What to do if you need to reschedule an IEP?

Discussion in 'Special Ed 101' started by dreid, Nov 1, 2006.

  1. dreid

    dreid New Member


    I am scheduled to have an IEP meeting for my GFG. I also have a job interview around the same time (Yes, I inadvertantly over scheduled). My son's school does not postpone or reschedule. They normally proceed without the parent? Do the school have an obligatin to reschedule if I am unable to attend for legitimate reasons?

    Also, are there assessments that I can refuse, but still have my son qualify for an IEP? I've also provided the school with a psych-ed and audiology report (hense the need for the IEP), plus documentation from my son's pdoc. Do they need to conduct yet another assessment?

    Any advice given today is great as I have to contact the school about the postponement today.

    Regards,

    ---------------------
    Me - 37, Warrior Mom, depression and anxiety, no meds, lots of therapy

    DH - 37, 13+ yrs married, Warrior Dad, great guy, some personality issues

    GFG1 - 11, ADD/LD - no meds

    GFG2 - 9, ADHD / CAPD / possible ODD - Concorta

    PC - 4 1/2 - although PC, monitoring closely for anxiety

    Family History: bipolar, depression, anxiety, para-schiz, ODD, addiction
  2. Sheila

    Sheila Moderator

    Some districts will treat parents the same way they treat students unless the parent "redirects" them. lol

    Treat this just like you would any business meeting. Call and advise that it is necessary that the meeting be rescheduled. Give several dates and times you are available to reschedule. Follow the call up with a letter -- send it by fax, email, hand-delivered to speed things up. BUT, also send the letter via Certified Mail for legal protection purposes. If you hand-deliver the follow-up letter, you can also have whoever you deliver it to to sign as:

    _________
    Received by:

    ________ __________
    Date Time

    Waiving re-evals is something we've discussed in this forum recently. Look for a thread started by SRL -- it should still be on page one of this forum.

    Welcome to the site. /ubbthreads/images/graemlins/smile.gif

    PS: I pushed SRL's thread up for you.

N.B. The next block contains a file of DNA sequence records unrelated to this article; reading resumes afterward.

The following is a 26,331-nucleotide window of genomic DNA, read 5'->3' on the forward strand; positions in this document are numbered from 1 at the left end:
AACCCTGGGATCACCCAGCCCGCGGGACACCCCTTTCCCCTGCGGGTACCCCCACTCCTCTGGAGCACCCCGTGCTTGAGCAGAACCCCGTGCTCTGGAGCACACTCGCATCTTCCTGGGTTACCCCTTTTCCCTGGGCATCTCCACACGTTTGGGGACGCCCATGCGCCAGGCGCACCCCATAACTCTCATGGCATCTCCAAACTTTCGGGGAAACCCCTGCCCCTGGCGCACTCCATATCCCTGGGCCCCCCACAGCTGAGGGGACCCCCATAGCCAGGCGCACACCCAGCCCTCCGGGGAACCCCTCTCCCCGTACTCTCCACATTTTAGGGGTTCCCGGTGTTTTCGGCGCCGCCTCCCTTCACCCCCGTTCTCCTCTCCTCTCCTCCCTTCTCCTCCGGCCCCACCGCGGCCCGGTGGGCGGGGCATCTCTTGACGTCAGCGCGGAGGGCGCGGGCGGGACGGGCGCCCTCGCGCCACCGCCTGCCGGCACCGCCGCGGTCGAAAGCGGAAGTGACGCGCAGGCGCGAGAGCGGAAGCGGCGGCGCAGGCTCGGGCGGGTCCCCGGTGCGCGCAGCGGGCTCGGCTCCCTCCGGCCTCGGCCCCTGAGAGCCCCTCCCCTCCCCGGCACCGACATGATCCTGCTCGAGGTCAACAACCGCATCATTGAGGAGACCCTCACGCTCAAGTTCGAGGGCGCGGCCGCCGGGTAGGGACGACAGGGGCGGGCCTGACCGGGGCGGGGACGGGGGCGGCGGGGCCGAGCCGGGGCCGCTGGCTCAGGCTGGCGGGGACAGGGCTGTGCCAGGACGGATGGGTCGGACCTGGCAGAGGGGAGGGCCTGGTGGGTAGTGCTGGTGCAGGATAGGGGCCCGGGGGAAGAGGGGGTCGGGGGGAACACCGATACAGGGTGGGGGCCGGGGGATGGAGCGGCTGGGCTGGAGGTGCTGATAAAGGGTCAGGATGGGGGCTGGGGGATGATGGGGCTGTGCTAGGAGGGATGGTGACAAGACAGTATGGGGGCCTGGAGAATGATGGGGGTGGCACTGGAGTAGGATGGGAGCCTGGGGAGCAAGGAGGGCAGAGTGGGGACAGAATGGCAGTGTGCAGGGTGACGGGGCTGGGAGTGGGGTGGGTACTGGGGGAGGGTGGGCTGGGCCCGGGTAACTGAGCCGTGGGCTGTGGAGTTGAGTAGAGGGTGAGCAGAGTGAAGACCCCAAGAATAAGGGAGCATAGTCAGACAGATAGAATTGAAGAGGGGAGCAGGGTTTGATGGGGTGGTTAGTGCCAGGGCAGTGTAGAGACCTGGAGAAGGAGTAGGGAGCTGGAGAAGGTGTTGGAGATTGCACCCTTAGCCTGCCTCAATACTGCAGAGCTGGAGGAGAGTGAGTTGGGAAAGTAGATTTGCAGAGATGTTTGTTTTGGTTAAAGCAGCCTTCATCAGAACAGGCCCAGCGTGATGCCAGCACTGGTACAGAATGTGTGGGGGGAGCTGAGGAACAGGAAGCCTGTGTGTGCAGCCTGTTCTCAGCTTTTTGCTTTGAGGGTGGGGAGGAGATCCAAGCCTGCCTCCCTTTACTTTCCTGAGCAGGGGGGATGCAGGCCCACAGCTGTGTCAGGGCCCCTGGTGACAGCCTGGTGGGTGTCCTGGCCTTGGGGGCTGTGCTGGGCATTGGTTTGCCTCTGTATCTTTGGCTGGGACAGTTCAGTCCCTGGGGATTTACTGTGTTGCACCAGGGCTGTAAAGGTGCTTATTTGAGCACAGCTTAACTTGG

3. dreid

    dreid New Member

    WOW.

    THank you Sheila! I was able to get my meeting rescheduled. I sent my letter via Fax and had them sign and return it to me. They agreed to reschedule. Thank you for the advice on "redirecting" LOL

    Now, other advice: I am sure the study team, specifically the teacher and principle, will focus on my son's "threatening" letter. He's 9 and what he wrote, while was concerning, I do not believe he would, or could carry it out (he's too scary for such actions). However, I am sure they will alude to him being psychotic; they've done so in the past by calling him paranoid and being delusional--everything is in "his" mind. Any suggestions on how I should approach this IEP eval meeting?

    One of my issues is how he is relentlessly teased and bullied. I feel that the teachers also ignore him and his emotional responses and do not know how to cope with is ODD/CAPD (the ADHD is handled by the meds). What can/should I do to get this across and stand my ground? What is the school responsible for providing my ODD/ADHD/CAPD child? I have no one to bring with me; I feel like a sheep amongst wolves!

    Any input is appreciated!
  4. Martie

    Martie Moderator


    The school district is responsible for providing FAPE to every child, no matter how severe the disability. Psychosis, if present, does not change their obligation.

    The diagnostic combo that your gfg2 has is complicated. Who Dx'd him? How sure are you of the Dx? Was it done at a major children's psych unit?

    These are important questions because you cannot fight a SD effectively without a good IE (independent evaluation.) The "threatening" letter is the first step to pushing your son out of school--best to stop them before they take that step.

    I don't care if he will be a mass murderer in 20 years (I mean no offense to him personally) your SD can NEVER unload its responsibility to provide FAPE to a child with an IEP. If your son actually IS a threat, or becomes one as an adolescent, the SD may restaff him to a school/facility that can safely deal with his problems but A CHILD WITH AN IEP CANNOT BE EXPELLED.

    This is why I think every child who has any possibility of producing behavior that could lead to suspension/expulsion should have an IEP. Having an IEP does not say anything about what services your child may or may not get. Even if the service has been poor, do not let that IEP go because it confers HUGE legal protection.

    I called the Director of Sp Ed at the high school in my SD AFTER my ex-gfg graduated from a private high school. He had only attended public school for 13 days since the end of 8th grade and never after freshman year. They "dismissed" him from special ed every semester and each time, I sent a certified letter stating he still lives in the SD and he is non-attending but IS in special ed. In order to terminate Sp Ed services, except by graduation from h.s. or "aging out," there must be a FULL evaluation. My SD could have demanded that BUT they preferred to let sleeping dog lie because despite their attempts to push him out, they knew I was not pushable.